I love Adobe InDesign. For multi-page documents, it’s the most flexible and complete application out there. Yet I remember how counter-intuitive some things were when I was learning it for the first time. Here are some tips I wish I had known when starting out, as well as some answers to questions that others often ask me. This is not intended to be a manual; some good ones are already out there (although I personally learned by doing). Hopefully, these tips will help you make the best of your day-to-day use of InDesign. If you are preparing a document for print, keep your margins and bleeds in mind from the beginning. Your printer will give you the measurements for the bleed, but generally 1⁄8 inch or 3 mm should suffice. Approximately the same area within the document should be kept free of text and important graphic elements (such as the logo). Set up your document for bleed in InDesign as you create it by selecting the correct settings in the document set-up box.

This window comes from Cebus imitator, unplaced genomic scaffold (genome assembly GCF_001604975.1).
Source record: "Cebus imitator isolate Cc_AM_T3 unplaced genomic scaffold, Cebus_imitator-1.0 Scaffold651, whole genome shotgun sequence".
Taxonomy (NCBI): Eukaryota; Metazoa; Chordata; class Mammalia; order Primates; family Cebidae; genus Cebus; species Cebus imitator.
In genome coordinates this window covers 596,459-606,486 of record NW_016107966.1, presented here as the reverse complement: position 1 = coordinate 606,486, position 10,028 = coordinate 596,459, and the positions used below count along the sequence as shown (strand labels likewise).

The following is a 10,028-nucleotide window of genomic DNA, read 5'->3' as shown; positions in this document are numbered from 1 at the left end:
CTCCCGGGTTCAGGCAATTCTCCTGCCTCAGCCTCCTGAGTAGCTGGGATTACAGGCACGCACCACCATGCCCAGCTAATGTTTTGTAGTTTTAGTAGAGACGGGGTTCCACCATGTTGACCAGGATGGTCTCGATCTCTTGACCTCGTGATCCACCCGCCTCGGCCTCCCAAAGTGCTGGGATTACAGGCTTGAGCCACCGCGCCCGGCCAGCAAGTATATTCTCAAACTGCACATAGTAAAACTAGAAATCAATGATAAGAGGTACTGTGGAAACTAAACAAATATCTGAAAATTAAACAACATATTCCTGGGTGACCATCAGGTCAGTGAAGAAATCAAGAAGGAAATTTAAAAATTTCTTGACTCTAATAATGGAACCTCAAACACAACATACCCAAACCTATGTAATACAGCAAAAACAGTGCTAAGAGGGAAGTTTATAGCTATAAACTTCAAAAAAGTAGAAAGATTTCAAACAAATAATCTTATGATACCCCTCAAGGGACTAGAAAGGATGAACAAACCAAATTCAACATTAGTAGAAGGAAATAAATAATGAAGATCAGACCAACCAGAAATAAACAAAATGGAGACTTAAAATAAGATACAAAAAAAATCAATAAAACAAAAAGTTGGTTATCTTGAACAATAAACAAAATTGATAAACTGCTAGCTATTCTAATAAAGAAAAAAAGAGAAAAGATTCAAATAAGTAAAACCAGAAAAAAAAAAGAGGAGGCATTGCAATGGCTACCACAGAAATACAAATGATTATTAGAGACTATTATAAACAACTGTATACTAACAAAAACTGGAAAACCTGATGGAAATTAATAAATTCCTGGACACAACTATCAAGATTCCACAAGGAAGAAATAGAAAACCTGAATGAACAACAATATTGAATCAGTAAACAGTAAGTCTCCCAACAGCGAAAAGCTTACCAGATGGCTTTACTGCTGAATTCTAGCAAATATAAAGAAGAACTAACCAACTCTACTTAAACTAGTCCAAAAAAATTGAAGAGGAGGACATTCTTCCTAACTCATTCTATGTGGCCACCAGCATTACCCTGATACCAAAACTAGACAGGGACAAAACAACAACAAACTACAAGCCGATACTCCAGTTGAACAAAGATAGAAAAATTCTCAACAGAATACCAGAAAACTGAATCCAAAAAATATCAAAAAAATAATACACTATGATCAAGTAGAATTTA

Remember that you must update the values in the sheet if you want to continue the numbering series with the next batch of tickets. For instance, if you want your next batch of tickets to start with 112, you'd open the workbook and change the value 100 to 112, and update the remaining values accordingly. Don't forget to save the workbook after updating the values.


I'm using Word 2016 (desktop) on a Windows 10 64-bit system, but this article applies to earlier versions. 365's browser edition displays numbered lists and offers a few basic settings. However, you can't apply either option discussed in this article using the browser. For your convenience, you can download the sample demonstration .docx or .doc file.